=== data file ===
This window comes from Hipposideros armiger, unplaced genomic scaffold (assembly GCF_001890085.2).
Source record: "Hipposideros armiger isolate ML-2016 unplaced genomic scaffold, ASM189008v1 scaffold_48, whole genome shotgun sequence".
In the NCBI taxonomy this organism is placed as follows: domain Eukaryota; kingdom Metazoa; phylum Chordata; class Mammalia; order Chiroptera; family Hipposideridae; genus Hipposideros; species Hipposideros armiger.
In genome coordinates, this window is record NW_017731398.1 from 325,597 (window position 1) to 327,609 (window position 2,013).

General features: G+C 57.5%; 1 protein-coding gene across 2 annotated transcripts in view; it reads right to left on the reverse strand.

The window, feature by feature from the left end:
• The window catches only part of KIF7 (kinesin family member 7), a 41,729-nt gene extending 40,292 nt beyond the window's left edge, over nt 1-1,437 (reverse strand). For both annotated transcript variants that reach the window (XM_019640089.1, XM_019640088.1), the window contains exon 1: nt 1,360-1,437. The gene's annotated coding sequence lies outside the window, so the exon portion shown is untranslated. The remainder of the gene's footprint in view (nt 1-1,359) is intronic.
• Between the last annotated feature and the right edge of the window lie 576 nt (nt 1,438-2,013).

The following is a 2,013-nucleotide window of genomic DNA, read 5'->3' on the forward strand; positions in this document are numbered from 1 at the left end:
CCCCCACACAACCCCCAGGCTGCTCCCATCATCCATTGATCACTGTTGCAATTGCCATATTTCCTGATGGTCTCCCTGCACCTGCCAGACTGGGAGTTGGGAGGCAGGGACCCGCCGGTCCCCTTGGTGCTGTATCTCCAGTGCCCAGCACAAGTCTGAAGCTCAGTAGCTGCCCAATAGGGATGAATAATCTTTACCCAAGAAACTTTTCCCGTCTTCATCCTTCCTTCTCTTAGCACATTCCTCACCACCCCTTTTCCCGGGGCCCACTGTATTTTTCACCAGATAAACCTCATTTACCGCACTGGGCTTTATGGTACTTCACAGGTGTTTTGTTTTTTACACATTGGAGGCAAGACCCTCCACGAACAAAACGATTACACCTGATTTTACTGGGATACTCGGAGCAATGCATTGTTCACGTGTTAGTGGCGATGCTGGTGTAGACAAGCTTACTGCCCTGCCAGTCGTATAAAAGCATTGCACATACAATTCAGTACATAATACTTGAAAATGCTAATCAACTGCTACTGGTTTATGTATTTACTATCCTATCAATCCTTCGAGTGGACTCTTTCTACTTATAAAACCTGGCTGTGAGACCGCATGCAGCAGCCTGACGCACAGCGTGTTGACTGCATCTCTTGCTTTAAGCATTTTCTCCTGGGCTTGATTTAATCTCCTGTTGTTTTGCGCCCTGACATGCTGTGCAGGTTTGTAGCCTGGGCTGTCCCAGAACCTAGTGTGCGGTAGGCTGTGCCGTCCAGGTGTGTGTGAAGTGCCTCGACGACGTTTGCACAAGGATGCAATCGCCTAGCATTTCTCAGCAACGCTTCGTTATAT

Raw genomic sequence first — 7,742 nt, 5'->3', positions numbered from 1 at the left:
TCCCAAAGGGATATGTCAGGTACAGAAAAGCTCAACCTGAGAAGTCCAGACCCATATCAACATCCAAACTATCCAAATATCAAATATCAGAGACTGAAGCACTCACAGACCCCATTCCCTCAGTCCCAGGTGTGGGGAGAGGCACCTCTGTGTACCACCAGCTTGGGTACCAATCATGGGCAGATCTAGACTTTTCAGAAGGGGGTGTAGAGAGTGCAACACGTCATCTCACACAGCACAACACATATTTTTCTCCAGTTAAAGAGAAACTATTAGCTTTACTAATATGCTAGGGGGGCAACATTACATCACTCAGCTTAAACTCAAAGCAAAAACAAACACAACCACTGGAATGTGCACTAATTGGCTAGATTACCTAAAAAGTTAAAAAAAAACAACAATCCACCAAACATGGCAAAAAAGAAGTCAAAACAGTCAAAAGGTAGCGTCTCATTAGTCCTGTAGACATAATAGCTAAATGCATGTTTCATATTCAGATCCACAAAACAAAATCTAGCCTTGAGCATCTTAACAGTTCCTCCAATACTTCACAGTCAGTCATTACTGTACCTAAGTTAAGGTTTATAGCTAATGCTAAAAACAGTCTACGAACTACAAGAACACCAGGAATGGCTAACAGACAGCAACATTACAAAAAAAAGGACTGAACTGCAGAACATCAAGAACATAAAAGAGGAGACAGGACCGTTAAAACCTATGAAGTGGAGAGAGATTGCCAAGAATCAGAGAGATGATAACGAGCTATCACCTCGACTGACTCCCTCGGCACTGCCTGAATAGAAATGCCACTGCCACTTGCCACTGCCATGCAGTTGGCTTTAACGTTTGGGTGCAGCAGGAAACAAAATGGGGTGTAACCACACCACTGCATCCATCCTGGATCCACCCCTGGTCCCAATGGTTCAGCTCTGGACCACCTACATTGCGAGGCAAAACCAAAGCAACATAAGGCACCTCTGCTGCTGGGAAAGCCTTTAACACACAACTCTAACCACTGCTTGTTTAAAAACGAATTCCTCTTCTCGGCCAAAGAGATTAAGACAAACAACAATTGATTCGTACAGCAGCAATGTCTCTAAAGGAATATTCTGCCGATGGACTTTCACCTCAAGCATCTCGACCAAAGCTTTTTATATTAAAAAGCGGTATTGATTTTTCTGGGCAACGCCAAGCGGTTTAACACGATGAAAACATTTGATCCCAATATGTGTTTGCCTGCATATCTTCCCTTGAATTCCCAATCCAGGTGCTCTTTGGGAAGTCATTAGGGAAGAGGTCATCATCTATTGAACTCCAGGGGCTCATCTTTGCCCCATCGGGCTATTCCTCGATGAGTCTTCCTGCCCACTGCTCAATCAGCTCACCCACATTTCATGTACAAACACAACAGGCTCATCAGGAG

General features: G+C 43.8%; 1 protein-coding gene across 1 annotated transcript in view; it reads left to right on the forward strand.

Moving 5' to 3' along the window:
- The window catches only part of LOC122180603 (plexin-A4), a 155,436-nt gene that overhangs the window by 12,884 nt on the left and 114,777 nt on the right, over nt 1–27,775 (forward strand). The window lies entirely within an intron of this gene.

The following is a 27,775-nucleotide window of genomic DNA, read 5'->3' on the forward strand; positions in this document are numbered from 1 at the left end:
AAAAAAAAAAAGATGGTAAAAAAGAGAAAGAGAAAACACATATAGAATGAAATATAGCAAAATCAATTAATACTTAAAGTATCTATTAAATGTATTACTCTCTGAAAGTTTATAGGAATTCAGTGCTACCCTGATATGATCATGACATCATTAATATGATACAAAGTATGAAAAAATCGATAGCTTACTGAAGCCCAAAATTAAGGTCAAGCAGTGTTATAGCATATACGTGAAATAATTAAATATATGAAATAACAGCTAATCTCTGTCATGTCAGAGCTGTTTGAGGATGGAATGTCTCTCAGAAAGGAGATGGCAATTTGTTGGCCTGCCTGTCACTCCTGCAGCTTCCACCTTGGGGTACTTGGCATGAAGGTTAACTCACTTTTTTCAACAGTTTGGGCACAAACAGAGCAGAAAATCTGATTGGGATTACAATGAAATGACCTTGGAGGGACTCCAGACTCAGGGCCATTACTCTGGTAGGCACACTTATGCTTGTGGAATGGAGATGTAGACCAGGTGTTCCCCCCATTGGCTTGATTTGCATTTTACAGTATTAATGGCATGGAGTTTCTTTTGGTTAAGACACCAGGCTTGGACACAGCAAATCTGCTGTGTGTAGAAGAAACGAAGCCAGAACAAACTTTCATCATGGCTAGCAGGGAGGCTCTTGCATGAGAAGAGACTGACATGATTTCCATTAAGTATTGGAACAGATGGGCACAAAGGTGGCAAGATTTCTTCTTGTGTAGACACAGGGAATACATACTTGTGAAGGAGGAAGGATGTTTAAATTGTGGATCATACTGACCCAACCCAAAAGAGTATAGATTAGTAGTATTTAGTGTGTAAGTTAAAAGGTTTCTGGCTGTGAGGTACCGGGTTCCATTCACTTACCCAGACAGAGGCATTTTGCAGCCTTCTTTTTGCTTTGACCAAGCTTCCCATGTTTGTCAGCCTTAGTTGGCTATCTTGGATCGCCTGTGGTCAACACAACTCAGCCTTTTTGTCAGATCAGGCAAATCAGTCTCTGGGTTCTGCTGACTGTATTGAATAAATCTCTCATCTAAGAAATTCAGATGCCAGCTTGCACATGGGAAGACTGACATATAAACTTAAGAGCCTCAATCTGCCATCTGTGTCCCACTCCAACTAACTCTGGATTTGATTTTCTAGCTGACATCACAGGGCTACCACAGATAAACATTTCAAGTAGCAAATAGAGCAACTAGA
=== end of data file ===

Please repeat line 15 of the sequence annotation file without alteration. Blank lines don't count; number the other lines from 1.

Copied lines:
- The window catches only part of LOC122180603 (plexin-A4), a 155,436-nt gene that overhangs the window by 12,884 nt on the left and 114,777 nt on the right, over nt 1–27,775 (forward strand). The window lies entirely within an intron of this gene.